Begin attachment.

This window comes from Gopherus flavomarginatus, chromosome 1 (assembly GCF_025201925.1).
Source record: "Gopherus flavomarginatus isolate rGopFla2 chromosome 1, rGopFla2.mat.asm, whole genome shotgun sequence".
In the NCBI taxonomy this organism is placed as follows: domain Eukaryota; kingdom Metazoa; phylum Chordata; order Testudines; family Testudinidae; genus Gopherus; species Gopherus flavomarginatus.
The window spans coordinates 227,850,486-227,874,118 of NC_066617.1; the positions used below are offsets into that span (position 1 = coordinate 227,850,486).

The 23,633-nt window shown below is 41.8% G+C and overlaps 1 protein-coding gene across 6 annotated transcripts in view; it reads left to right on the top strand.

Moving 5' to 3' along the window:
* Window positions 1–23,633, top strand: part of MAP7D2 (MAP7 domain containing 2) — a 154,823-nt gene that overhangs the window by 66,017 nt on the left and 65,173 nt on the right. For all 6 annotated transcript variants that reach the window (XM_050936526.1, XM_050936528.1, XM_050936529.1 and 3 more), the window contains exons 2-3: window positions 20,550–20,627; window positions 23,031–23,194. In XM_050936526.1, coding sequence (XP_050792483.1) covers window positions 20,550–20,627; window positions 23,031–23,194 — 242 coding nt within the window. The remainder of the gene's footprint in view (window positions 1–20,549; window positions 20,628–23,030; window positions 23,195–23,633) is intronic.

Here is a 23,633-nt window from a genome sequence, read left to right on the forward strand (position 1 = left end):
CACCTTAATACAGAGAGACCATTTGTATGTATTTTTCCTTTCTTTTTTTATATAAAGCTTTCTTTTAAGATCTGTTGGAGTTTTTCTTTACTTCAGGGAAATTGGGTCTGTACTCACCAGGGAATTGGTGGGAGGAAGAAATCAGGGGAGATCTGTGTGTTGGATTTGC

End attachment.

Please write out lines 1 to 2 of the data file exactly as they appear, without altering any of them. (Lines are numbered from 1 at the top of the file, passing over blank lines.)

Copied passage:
This window comes from Gopherus flavomarginatus, chromosome 1 (assembly GCF_025201925.1).
Source record: "Gopherus flavomarginatus isolate rGopFla2 chromosome 1, rGopFla2.mat.asm, whole genome shotgun sequence".